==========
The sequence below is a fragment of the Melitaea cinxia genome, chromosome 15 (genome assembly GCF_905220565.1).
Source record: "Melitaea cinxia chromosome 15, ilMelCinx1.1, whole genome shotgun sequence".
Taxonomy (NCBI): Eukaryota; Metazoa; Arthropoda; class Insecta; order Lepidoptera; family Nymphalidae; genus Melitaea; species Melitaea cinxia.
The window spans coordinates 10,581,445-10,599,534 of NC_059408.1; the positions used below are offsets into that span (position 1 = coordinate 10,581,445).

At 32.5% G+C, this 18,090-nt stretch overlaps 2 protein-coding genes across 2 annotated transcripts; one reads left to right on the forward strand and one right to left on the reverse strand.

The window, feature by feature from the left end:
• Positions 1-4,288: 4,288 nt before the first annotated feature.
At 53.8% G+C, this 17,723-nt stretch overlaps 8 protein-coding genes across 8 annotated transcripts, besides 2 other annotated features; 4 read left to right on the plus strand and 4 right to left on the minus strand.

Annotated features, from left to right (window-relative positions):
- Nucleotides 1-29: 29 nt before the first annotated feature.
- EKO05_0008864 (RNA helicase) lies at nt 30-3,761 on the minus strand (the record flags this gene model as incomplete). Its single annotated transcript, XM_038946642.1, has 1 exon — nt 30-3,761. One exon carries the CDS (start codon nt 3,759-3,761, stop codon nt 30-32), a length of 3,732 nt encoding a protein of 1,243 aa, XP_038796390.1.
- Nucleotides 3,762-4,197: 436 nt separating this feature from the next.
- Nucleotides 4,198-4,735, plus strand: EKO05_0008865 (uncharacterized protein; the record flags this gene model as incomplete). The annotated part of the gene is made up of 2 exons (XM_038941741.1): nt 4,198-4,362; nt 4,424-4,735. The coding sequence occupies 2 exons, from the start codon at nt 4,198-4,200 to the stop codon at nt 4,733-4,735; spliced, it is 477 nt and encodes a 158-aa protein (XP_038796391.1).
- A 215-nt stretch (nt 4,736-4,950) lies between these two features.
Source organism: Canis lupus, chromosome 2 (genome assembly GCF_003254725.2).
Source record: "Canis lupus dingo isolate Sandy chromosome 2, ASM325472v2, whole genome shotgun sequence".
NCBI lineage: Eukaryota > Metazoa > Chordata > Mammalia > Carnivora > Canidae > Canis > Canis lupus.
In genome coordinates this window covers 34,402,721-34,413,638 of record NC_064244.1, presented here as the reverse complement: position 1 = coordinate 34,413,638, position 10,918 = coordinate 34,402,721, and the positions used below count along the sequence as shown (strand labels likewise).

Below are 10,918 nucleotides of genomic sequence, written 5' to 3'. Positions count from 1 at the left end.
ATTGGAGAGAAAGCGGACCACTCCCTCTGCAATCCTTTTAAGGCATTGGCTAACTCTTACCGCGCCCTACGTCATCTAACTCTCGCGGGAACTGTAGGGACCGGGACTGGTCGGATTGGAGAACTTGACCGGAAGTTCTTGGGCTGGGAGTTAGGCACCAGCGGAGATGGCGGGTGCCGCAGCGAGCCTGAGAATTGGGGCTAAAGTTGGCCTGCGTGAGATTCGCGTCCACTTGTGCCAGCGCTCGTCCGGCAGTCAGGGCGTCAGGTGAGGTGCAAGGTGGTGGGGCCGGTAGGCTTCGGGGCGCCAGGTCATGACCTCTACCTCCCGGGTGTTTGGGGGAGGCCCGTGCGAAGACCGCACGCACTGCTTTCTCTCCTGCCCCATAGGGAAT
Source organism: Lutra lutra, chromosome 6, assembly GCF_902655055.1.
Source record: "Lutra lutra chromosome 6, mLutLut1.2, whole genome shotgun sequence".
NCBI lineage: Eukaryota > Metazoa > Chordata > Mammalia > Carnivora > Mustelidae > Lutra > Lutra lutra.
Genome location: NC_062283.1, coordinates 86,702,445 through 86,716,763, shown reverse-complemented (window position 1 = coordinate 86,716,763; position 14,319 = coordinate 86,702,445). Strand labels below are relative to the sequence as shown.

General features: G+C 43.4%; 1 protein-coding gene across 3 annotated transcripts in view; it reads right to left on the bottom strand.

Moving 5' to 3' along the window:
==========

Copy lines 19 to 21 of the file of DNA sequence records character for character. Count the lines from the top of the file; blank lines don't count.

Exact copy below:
Below are 10,918 nucleotides of genomic sequence, written 5' to 3'. Positions count from 1 at the left end.
ATTGGAGAGAAAGCGGACCACTCCCTCTGCAATCCTTTTAAGGCATTGGCTAACTCTTACCGCGCCCTACGTCATCTAACTCTCGCGGGAACTGTAGGGACCGGGACTGGTCGGATTGGAGAACTTGACCGGAAGTTCTTGGGCTGGGAGTTAGGCACCAGCGGAGATGGCGGGTGCCGCAGCGAGCCTGAGAATTGGGGCTAAAGTTGGCCTGCGTGAGATTCGCGTCCACTTGTGCCAGCGCTCGTCCGGCAGTCAGGGCGTCAGGTGAGGTGCAAGGTGGTGGGGCCGGTAGGCTTCGGGGCGCCAGGTCATGACCTCTACCTCCCGGGTGTTTGGGGGAGGCCCGTGCGAAGACCGCACGCACTGCTTTCTCTCCTGCCCCATAGGGAAT
Source organism: Lutra lutra, chromosome 6, assembly GCF_902655055.1.